Investors may be aware of the fact that owners in companies raising capital via RegCF that have 20%+ ownership need to have a background check. Can you talk more about this and why it is important?

Sara: One of the conditions of Reg CF is that there are no disqualified “Bad Actors” among the company’s officers, directors or major shareholders. These are basically people who have violated securities laws or committed financial fraud.

Over the years, in the Reg D market especially, the same bad guys would show up again and again promoting scams, and Congress and the SEC thought it important to just keep these people out of the online offering world altogether.

In order to be able to rely on Reg CF, the funding portal or intermediary has an obligation to run a background check on the people behind the company. That’s one of the services we provide. Funny, the things that come up in those checks! We never realized how many people who later go on to found a start-up were dealing weed! (That’s not a disqualifying act, by the way.)

To date have there been any scams in the RegCF or RegA+ investment markets and how do we continue to maintai n it as a safe space to invest?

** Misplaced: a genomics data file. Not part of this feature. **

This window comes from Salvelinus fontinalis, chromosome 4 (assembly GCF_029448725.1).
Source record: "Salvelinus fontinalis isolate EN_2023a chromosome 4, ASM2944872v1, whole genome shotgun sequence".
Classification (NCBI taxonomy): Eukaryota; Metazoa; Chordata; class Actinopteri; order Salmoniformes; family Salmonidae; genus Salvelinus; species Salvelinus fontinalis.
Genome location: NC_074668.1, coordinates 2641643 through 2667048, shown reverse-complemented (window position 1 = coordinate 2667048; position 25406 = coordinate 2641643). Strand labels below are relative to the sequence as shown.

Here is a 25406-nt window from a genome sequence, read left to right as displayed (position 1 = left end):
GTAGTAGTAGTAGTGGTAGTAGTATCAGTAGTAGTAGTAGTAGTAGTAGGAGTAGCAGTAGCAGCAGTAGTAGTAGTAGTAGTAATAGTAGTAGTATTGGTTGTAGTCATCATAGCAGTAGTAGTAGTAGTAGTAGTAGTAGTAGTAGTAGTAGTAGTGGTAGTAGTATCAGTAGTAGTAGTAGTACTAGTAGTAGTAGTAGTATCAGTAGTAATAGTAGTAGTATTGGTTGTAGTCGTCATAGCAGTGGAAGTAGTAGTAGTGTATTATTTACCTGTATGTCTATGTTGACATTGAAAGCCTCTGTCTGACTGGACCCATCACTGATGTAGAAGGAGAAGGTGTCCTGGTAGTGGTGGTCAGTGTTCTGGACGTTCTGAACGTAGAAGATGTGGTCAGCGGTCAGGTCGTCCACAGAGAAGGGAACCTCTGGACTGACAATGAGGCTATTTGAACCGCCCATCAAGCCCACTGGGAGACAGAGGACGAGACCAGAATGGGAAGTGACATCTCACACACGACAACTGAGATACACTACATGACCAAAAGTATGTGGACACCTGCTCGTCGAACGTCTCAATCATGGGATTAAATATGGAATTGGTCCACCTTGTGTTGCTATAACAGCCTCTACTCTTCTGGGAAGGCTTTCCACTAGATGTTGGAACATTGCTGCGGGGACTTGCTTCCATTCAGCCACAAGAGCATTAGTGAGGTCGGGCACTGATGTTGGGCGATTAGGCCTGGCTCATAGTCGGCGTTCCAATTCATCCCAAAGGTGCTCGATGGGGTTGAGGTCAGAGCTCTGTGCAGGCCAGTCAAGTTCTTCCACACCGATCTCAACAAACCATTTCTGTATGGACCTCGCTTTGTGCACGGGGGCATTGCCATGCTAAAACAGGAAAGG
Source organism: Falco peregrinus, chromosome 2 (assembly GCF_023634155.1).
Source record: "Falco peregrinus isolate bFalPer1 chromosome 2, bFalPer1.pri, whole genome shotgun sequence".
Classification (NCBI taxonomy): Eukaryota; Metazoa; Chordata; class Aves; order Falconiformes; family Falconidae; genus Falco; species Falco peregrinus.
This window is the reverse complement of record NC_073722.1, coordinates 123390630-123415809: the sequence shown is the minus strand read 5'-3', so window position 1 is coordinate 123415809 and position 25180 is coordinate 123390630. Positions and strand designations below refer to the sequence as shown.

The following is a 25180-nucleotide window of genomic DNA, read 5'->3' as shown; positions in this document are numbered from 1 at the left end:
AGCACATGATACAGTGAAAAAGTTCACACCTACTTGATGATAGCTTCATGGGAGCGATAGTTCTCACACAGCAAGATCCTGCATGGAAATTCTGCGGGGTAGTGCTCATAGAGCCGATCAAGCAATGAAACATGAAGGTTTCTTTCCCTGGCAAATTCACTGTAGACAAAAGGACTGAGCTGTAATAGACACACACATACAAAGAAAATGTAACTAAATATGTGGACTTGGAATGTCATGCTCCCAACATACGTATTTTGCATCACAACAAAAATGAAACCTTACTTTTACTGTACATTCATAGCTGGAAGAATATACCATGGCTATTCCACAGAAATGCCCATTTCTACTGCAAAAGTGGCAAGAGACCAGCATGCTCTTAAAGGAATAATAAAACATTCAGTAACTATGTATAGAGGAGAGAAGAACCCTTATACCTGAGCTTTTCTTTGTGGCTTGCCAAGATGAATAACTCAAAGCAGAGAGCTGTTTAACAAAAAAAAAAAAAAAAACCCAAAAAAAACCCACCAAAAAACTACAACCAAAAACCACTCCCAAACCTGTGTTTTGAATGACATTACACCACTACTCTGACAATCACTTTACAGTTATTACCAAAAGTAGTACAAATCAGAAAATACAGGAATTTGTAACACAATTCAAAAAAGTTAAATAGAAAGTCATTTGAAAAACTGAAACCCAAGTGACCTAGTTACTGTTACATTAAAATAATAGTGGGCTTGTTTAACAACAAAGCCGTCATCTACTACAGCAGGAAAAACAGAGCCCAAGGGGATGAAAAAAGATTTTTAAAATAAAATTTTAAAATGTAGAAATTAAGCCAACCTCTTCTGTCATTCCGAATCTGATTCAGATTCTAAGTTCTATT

Sara: Strangely, no scandals yet, but many scams. I’ve seen several offerings for perpetual motion machines or other offerings to build things that are technologically impossible. We’ve seen offerings of securities that do not exist and offerings by companies that no longer exist.

We have seen some classic “lie, and run away with the money” frauds that may be addressed by the regulators at some point and we have seen a lot of misleading statements all over the place.

However, what is important here is the role played by the teams at the Reg CF funding portals. These are mostly younger people, frequently with no specialized financial training, and some of them are doing a fantastic job at spotting issues and heading off attempted frauds before they can try to take people’s money.

Reg A is presenting the opportunity for some very specialized scams. We’ve identified at least a dozen Reg A filings that take advantage of moribund companies that used to be quoted on OTC, and are being used by a financial institution to pump unregistered securities into the market in a way that guarantees profits to the financial institution.

What are some key regulatory changes that you think would help to grow the online private market investment landscape safely?

Sara: I’d like to see statutory changes to permit the use of special purpose vehicles in Reg CF offerings. This would have a number of advantages, including addressing the “messy cap table” issue that some VCs identify.

I’d like to see a greater ability for Reg CF funding portals to select issuers, or rather to “deselect” issuers that they know have no chance of raising money and who just waste their time. I’d like to see preemption of state securities laws relating to secondary trading of private securities, to increase liquidity.

For startups or individuals interested in more legal due diligence where can they contact you?

Sara: Sara@CrowdCheck.com. I’m always happy to talk.